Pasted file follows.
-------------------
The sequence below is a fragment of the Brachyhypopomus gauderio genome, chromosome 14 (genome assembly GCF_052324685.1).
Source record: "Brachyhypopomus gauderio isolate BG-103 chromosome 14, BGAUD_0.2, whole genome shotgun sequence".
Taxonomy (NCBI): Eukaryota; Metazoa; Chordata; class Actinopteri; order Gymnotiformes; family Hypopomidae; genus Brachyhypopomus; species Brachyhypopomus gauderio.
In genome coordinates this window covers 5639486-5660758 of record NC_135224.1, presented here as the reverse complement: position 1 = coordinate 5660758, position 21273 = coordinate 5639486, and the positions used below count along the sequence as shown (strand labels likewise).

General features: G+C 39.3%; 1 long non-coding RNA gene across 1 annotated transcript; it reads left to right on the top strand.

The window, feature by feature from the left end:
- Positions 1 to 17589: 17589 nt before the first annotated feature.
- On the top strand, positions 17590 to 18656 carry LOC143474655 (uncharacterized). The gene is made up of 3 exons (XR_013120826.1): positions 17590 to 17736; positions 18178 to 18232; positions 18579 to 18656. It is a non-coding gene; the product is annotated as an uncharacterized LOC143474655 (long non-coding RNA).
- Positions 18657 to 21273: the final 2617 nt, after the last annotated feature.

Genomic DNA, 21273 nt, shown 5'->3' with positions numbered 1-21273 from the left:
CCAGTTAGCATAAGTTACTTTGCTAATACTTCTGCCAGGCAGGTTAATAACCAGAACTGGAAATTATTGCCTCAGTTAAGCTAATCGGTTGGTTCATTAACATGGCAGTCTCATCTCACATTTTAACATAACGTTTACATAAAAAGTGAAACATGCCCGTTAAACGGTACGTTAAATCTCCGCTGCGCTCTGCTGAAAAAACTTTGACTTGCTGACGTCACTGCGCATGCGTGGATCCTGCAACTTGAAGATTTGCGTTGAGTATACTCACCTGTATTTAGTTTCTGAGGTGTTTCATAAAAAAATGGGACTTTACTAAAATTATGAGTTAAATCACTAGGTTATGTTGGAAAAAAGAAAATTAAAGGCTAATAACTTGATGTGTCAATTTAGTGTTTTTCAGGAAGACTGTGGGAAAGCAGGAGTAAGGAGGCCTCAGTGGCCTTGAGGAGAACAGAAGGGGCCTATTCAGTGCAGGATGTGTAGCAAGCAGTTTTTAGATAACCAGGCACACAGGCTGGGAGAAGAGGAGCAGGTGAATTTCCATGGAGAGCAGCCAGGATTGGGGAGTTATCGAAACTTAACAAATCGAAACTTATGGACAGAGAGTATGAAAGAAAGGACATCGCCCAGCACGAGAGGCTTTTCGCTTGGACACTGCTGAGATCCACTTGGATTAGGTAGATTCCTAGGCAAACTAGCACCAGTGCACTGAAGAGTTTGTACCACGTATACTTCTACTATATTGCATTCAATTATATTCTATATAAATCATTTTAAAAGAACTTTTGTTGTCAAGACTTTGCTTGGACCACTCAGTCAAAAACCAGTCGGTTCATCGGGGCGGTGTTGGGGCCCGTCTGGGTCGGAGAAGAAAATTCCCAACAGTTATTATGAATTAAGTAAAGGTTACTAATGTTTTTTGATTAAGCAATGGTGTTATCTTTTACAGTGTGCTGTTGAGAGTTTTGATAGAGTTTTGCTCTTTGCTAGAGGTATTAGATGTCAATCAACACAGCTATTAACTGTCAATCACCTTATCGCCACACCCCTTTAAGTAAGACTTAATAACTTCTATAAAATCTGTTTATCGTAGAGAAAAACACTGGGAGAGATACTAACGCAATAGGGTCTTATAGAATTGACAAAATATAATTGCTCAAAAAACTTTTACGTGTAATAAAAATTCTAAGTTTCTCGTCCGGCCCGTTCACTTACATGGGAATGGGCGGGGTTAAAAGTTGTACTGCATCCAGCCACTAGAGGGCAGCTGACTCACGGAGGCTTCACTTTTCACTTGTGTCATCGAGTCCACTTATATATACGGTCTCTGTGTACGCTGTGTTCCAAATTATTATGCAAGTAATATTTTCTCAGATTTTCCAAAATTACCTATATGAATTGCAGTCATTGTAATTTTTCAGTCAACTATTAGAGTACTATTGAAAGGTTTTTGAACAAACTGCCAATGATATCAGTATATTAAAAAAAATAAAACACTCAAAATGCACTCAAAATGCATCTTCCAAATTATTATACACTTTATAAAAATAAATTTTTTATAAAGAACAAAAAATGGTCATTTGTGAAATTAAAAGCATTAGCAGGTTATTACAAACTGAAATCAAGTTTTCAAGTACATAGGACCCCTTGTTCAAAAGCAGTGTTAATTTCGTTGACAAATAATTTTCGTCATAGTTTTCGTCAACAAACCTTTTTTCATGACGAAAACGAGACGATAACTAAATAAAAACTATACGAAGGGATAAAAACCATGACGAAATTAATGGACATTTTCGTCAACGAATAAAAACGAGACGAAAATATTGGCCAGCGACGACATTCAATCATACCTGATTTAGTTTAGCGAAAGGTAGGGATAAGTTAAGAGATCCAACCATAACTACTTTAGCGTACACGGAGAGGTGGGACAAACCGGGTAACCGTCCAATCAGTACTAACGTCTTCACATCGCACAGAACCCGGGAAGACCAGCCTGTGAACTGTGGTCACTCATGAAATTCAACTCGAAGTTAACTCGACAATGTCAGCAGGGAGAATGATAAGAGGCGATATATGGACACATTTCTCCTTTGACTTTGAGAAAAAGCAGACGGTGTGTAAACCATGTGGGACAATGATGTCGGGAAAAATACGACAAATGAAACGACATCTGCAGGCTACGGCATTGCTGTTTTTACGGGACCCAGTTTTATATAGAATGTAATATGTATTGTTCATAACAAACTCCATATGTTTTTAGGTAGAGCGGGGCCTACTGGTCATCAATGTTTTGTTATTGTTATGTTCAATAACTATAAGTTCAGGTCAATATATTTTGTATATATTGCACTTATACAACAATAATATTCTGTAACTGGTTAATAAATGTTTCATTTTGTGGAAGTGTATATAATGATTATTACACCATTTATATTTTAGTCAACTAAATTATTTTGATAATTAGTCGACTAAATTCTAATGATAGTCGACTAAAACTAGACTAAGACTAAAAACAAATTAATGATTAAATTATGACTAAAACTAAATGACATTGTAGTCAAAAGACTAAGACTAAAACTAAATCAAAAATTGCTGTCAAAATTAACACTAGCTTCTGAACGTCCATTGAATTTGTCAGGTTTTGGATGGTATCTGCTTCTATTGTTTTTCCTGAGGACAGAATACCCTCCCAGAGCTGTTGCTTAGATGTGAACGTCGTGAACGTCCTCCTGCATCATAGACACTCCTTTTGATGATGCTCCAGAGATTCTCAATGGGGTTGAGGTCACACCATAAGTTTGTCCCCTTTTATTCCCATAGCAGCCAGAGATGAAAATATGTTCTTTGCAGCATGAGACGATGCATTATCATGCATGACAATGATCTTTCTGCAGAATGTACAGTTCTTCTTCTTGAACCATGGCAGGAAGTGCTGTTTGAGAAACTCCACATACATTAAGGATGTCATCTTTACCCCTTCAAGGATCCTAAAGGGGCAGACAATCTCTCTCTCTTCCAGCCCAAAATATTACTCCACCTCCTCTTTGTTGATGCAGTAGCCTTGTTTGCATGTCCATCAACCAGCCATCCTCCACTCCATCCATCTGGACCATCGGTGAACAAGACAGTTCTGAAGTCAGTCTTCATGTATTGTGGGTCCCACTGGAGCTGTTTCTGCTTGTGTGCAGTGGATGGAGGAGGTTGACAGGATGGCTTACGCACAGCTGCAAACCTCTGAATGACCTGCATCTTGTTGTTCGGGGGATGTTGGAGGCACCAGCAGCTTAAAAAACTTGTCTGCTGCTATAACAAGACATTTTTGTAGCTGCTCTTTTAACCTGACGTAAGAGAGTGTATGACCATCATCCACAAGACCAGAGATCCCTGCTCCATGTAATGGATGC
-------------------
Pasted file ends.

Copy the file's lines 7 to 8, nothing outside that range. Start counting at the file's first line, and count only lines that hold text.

- Positions 1 to 17589: 17589 nt before the first annotated feature.
- On the top strand, positions 17590 to 18656 carry LOC143474655 (uncharacterized). The gene is made up of 3 exons (XR_013120826.1): positions 17590 to 17736; positions 18178 to 18232; positions 18579 to 18656. It is a non-coding gene; the product is annotated as an uncharacterized LOC143474655 (long non-coding RNA).